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UK Finance: House purchase lending recovers

Jake Carter

December 4, 2020

House purchase lending in Q3 recovered strongly from the collapse in Q2, according to the UK Finance Household Finance Review.

The review also noted that by September activity was nearly back to the levels seen a year ago.

In addition, applications data point to a possible return to annual growth in Q4.

However, the second national lockdown has impacted this.

Moving on to Q1 2021, UK Finance believe that purchase activity is likely to be strong as households seek to take advantage of lending support such as the stamp duty holiday and current Help-to-Buy scheme before their end-March closure.

Looking beyond 31 March, UK Finance believes that purchase activity will come under pressure.

Furthermore, with industry and government support measures in place, including a moratorium on court possession proceedings, Q3 saw static arrears and minimal possessions, which is set to continue in Q4, outlined the report.

Increased demand for lender support is expected to rise next year as employment and incomes come under strain.

UK Finance detailed in its report that the fundamentals behind lending, together with lenders’ forbearance tools, should help to mitigate payment problems.

The report also showed that unsecured borrowing has recovered somewhat in Q3, but with households still cautious against an uncertain economic outlook, levels remain well below those seen before the pandemic struck.

Eric Leenders, managing director of oersonal finance at UK Finance, said: “In third quarter of 2020 the economic and logistical impacts of lockdown receded somewhat, facilitating a strong rebound in the housing market, yet recent further regional lockdowns and tighter restrictions may dampen this to some extent.

“As the stamp duty holiday and current Help to Buy schemes come to a close at the end of Q1 2021, demand for mortgages is likely to be inflated over the next couple of months – beyond that the outlook is uncertain.

“Unsecured borrowing continued to recover but, with consumer confidence still fragile and reduced day to day spending generating savings for some households, levels remain considerably below those seen before the pandemic.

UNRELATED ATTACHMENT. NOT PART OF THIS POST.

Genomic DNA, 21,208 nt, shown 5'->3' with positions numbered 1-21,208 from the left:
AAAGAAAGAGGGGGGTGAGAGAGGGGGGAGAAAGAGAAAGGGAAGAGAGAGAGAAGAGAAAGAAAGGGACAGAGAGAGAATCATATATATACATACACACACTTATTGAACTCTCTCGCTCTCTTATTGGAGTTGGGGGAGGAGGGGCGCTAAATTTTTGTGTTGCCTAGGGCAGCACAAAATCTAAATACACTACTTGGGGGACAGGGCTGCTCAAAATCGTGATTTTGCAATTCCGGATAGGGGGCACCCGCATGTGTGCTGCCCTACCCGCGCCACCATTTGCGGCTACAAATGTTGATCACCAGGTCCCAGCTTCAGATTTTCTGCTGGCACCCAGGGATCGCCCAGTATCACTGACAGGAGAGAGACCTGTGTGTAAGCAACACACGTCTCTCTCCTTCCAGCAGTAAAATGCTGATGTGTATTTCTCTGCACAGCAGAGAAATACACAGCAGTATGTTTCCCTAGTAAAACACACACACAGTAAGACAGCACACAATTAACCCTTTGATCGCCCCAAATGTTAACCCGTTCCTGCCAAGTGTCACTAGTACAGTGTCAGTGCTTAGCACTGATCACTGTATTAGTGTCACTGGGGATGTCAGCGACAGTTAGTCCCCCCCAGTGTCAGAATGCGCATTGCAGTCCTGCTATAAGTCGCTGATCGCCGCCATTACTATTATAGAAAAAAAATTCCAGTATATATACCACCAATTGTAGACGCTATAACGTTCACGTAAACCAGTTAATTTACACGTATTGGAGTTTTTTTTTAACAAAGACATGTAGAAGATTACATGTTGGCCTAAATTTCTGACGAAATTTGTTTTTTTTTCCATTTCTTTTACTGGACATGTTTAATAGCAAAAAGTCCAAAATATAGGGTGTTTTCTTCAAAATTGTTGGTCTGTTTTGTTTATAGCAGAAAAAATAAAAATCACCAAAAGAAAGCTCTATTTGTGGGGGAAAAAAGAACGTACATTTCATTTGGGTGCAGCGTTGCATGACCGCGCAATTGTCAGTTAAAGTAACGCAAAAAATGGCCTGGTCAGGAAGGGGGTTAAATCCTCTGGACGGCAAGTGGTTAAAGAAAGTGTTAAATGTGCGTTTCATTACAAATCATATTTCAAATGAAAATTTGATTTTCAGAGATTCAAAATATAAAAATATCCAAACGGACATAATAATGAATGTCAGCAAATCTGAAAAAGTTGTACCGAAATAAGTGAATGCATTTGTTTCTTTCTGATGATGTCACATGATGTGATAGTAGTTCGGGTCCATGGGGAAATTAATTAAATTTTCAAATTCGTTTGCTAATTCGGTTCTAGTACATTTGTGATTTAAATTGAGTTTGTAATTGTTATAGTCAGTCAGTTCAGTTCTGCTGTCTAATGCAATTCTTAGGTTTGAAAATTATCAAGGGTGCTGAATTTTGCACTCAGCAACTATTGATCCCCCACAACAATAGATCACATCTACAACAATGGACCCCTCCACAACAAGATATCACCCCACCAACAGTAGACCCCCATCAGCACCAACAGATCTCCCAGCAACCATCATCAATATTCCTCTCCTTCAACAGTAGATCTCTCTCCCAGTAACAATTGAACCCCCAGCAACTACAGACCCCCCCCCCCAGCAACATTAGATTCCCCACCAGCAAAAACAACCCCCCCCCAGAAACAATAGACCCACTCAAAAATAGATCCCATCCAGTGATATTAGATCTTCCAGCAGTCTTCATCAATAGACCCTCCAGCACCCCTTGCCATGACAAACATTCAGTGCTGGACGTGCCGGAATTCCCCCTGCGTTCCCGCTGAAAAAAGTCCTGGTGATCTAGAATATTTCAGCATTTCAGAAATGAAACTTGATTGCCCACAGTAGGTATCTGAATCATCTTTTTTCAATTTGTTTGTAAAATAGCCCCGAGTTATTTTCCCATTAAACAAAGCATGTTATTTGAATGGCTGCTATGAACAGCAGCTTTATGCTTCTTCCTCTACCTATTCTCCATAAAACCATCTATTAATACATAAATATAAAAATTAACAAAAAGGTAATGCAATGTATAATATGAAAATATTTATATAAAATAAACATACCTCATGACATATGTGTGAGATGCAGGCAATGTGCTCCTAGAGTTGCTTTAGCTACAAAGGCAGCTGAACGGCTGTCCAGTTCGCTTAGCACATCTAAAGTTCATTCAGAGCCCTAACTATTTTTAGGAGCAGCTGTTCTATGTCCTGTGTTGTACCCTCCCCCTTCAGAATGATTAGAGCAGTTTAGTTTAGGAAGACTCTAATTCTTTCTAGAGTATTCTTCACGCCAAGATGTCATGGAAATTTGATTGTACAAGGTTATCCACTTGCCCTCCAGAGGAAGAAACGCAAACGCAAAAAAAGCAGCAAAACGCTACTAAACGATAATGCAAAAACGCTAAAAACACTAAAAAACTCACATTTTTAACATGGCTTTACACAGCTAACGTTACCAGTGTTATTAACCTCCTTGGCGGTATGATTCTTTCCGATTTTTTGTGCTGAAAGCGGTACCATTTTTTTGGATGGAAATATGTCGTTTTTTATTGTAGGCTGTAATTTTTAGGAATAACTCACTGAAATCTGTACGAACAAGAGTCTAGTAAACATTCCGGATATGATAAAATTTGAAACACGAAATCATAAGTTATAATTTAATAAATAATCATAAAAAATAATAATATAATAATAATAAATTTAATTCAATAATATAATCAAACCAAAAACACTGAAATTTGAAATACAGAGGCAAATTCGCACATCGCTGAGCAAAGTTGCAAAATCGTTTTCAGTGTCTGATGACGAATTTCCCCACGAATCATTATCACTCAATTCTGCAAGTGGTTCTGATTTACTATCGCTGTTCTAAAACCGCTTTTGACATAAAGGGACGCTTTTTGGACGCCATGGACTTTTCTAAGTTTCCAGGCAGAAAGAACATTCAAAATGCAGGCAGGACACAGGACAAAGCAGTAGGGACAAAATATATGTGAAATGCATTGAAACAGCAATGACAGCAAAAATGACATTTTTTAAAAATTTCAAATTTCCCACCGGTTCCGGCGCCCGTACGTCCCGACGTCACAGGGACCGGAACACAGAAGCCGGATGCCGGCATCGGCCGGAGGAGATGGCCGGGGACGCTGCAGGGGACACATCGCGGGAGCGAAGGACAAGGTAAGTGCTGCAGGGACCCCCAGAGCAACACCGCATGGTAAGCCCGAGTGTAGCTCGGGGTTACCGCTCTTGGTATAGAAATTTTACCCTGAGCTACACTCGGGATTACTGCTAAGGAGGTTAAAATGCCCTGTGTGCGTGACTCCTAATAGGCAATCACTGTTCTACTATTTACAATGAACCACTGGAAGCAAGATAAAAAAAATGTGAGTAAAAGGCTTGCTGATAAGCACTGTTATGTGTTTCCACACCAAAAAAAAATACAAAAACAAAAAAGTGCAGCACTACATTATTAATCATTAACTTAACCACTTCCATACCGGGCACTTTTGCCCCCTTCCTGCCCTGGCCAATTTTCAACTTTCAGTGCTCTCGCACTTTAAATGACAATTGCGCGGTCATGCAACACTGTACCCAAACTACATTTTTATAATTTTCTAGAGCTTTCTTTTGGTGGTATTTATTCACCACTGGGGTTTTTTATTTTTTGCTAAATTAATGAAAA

“Payment deferral schemes have helped millions struggling with COVID-related income shocks.

“These will now remain in place into 2021, but with the uncertain employment outlook, there may be further pressure on households’ ability to maintain existing credit commitments. Where customers still need support, lenders stand-by ready to help as required.”

John Goodall, economist and chief executive of Landbay, added: “The chancellor’s housing market stimulus, in the form of the stamp duty holiday, has taken house purchase of to a level that none of us expected back in April, at the start of the pandemic.

“There has been a positive rush to buy houses both residential and buy-to-let. The start of the year was reminiscent of boom times and we have been matching that again in the past quarter with some record weeks.

“While of course the overall the number of housing transactions this year will be less than they would have been without the pandemic, the chancellor’s intervention has meant that many of those who want to buy have been able to.

“Combine this with record low mortgage interest rates and it is a very good time to buy for those who can afford to do so.

“The rush now will be to get those deals over the line before the stamp duty holiday ends, with valuers, conveyancers and many big lenders facing backlogs, it will be all hands to the pump until 31 March.

“While there will then inevitably be a dip, as there is after any artificial cliff edge, people will need to still buy houses and so the market will bounce back once more in the second half of next year.”


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